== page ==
Bangladesh, the Triangle Shirtwaist Fire and Gov. LePage

From my History in Politics series:

Not many Americans could point out Bangladesh on a world map. Fewer still know that it was once a part of Pakistan and was called East Bengal, or that it is separated from Pakistan by 1,500 miles of intervening India. Its main reputation in the U.S. is that it is a place where clothes are made cheaply and find numerous buyers here. Lately, though, the textile industry in Bangladesh has suffered several serious disasters, culminating in the deaths of workers who were turning out those products.

The most serious disaster was the Rana Plaza collapse on April 24, 2013 of an eight story commercial building. The fatalities reached a horrendous toll of 1,127, mostly of garment workers who were ordered to work on the premises after warnings had been issued because of cracks discovered in the structure. Thus, “the deadliest garment factory accident in history” took place . More than twice as many people – 2,500 – were injured.

Owned by Sohel Rana, who had connections to the Bangladesh government’s ruling party, the complex had been designed for shops and offices, not heavy machinery whose vibrations were shaking the poorly built foundations. Workers who refused to come back to their jobs after the lower floors had been evacuated were threatened with losing a month’s pay if they stayed out.

Only the ground floor was left intact. The facilities at Rana Plaza manufactured for noted brand names like Benetton, Bonnemarche, Calvin Klein, J.C. Penney and Walmart.

Other textile industry disasters in the Asian country, particularly fires, have taken lesser numbers of lives such as in Baldia town, Karachi, where “Ali Enterprise” employed between 1,200 to 1,500 workers. The inferno there killed 289 persons through smoke inhalation, burns and stampede. At Tazreem Fashions garment factory, 112 employees were killed. The metal gates that hemmed in the work force were locked and the blaze, it was discovered, started in “an illegal ground floor storage area filled with flammable fabric.”

Coincidentally, that number of 112 was close to the 146 Americans who died 102 years earlier in the Triangle Shirtwaist fire of March 23, 1911. – The plant, located on the upper floors of a building in lower New York City near Greenwich Village, produced a fashionable type of women’s blouses.

It remains to be seen what will happen in Bangladesh after the current furor dies down. But in the U.S., the trauma of the Triangle deaths led eventually to a wholesale revamping of worker treatment. It could be said that the victims, primarily young female Italian immigrants and newly arrived Jewish girls from Eastern Europe, had not died in vain.

The same deadly conditions existed in what was then the largest garment factory in New York City. Exits were barred, fire escapes blocked or unsafe, and only elevators could bring down the panicked young women until they malfunctioned because of the heat. New Yorkers were consequently exposed to the horrifying spectacle of these females and a few males jumping to their deaths from the upper stories and hitting the sidewalks below.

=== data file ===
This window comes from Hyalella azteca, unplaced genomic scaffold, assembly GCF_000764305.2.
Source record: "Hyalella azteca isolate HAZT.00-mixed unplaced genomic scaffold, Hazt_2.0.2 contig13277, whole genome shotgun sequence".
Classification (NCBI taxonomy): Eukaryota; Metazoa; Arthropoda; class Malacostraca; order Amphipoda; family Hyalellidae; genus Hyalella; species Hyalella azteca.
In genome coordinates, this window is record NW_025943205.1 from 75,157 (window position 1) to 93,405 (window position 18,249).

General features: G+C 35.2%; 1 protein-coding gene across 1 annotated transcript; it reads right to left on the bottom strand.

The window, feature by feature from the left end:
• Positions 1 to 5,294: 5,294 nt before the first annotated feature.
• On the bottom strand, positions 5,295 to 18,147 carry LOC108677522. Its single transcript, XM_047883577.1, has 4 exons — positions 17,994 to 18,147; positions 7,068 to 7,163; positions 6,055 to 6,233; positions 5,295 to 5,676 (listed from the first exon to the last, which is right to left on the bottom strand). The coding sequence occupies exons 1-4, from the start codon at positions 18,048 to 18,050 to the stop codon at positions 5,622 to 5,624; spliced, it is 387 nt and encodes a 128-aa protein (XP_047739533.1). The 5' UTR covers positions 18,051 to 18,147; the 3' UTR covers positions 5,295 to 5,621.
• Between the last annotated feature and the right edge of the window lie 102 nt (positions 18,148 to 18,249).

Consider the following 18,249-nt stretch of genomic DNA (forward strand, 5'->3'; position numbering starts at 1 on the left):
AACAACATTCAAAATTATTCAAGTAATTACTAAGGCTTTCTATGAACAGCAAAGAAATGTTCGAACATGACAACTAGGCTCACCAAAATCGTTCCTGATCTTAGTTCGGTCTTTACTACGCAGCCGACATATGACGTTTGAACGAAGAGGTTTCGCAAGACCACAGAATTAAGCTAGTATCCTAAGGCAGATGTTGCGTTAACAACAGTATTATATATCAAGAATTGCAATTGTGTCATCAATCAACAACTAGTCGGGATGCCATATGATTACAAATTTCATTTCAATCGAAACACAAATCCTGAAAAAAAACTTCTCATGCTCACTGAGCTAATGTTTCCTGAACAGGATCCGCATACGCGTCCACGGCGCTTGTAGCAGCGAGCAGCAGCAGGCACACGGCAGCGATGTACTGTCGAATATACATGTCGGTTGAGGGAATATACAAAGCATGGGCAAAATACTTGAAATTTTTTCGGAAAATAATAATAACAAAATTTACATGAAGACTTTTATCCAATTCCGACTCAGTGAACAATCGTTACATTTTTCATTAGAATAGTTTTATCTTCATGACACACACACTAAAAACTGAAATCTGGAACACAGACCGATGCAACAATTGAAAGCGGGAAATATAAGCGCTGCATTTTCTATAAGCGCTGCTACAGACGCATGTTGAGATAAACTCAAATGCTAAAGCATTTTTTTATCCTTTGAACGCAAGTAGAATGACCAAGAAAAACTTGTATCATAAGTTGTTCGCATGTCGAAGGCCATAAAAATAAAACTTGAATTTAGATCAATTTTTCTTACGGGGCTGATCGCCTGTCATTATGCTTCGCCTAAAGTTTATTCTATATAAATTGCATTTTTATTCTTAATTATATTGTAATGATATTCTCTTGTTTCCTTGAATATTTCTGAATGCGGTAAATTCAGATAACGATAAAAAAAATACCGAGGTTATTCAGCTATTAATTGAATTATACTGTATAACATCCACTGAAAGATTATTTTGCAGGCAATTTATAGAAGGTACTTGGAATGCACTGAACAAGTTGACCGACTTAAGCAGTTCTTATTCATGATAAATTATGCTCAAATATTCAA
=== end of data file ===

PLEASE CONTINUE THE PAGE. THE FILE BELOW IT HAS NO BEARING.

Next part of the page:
One person who was a witness to the tragedy was a social worker in the city named Frances Perkins. She came from an old Yankee family long settled in Maine, although she had grown up in Massachusetts, attended Mount Holyoke College and at this period was working for a Factory Investigation Committee in Manhattan.

Interrupting the tea she was having with a friend in nearby Washington Square, Frances Perkins rushed to the scene and looked up to see the falling bodies.

Her lifetime crusade for worker safety and humane social conditions in the U.S. had already begun but galvanized her efforts after the scandal of the Triangle fire. It led to a career that thrust her into the limelight as the first woman ever appointed by a U.S. President as a Cabinet member – Commissioner of Labor – where her successes against heavy odds were amazing. Called the “Mother of Social Security,” she left the nation its most popular and useful government program. Also, she helped guarantee that the working people of the United States would be treated fairly and paid their worth.

How many lives did Frances Perkins save? No doubt, countless. And despite the immediate menace of employers who maltreat their workers with impunity – getting off scot free like the owners of the Triangle Shirtwaist Company, two individuals named Blanck and Harris – who were acquitted of first and second degree manslaughter, lies the record of steady improvements in salaries paid and working conditions ameliorated that has propelled the U.S. economy to heights of excellence never hitherto dreamt of in world history.

To be sure, the forces of reaction in American public life have never entirely vanished. Some very wealthy people would welcome a return to Bangladeshi ways of treating employees. Arch right wing governors in States like Wisconsin and Maine have tried to cripple American trade unions. Downeast, Governor Paul Le Page even had a mural that included Frances Perkins’s portrait removed from the Maine Department of Labor building. If men like these had their way, bargaining rights would be denied or revoked where they exist, wages would approach starvation level, taxes would only be imposed on the poor and middle class but not the one percent who hoard their money overseas and refuse to invest in America. This is the nirvana that the Triangle owners Blanck and Harris enjoyed and that the Bangladeshi entrepreneurs will try to maintain even after all this loss of life. It is the future that the billionaire Koch brothers and others would love to impose on the United States.

We must all pledge not to become a Bangladesh once again.

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